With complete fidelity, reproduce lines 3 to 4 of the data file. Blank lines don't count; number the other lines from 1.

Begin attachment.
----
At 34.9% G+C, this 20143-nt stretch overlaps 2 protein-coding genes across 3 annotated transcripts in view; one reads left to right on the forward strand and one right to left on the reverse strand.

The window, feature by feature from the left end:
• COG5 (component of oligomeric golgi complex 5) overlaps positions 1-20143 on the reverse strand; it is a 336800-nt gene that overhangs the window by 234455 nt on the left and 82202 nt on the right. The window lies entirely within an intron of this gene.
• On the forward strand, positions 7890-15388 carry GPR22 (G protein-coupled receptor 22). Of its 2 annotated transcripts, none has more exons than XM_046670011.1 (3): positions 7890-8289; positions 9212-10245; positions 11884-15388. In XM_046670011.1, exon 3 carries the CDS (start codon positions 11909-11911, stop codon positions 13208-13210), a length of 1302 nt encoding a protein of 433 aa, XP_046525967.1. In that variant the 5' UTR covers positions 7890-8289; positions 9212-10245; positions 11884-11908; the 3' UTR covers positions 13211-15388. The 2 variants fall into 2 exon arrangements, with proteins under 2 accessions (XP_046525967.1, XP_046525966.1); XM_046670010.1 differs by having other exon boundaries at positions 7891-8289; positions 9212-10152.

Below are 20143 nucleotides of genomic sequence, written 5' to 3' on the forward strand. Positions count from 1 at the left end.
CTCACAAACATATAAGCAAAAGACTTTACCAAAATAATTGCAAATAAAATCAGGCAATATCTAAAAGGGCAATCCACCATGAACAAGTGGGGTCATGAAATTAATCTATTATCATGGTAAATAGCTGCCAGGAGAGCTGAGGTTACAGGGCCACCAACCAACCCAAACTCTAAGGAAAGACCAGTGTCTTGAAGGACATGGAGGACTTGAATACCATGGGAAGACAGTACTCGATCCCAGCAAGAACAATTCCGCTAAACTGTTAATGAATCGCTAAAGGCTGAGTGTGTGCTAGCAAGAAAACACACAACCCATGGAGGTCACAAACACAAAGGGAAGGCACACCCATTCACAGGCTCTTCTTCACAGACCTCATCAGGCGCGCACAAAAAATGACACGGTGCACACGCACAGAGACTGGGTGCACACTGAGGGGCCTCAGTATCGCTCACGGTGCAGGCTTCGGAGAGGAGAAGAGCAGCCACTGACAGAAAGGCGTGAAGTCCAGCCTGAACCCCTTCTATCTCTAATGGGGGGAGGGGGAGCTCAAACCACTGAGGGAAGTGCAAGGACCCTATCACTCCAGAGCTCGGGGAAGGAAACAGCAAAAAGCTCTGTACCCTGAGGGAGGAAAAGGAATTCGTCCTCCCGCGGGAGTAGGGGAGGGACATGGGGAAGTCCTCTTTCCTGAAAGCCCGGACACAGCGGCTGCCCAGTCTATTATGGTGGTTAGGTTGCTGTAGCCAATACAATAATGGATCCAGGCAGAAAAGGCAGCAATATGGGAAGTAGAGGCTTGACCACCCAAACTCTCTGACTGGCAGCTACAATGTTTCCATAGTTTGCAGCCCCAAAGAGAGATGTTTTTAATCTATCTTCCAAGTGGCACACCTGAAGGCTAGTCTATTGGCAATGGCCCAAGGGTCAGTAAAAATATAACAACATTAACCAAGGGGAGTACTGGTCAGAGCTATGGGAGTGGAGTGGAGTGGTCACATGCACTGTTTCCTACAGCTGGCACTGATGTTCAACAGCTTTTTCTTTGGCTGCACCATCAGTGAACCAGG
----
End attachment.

• COG5 (component of oligomeric golgi complex 5) overlaps positions 1-20143 on the reverse strand; it is a 336800-nt gene that overhangs the window by 234455 nt on the left and 82202 nt on the right. The window lies entirely within an intron of this gene.
• On the forward strand, positions 7890-15388 carry GPR22 (G protein-coupled receptor 22). Of its 2 annotated transcripts, none has more exons than XM_046670011.1 (3): positions 7890-8289; positions 9212-10245; positions 11884-15388. In XM_046670011.1, exon 3 carries the CDS (start codon positions 11909-11911, stop codon positions 13208-13210), a length of 1302 nt encoding a protein of 433 aa, XP_046525967.1. In that variant the 5' UTR covers positions 7890-8289; positions 9212-10245; positions 11884-11908; the 3' UTR covers positions 13211-15388. The 2 variants fall into 2 exon arrangements, with proteins under 2 accessions (XP_046525967.1, XP_046525966.1); XM_046670010.1 differs by having other exon boundaries at positions 7891-8289; positions 9212-10152.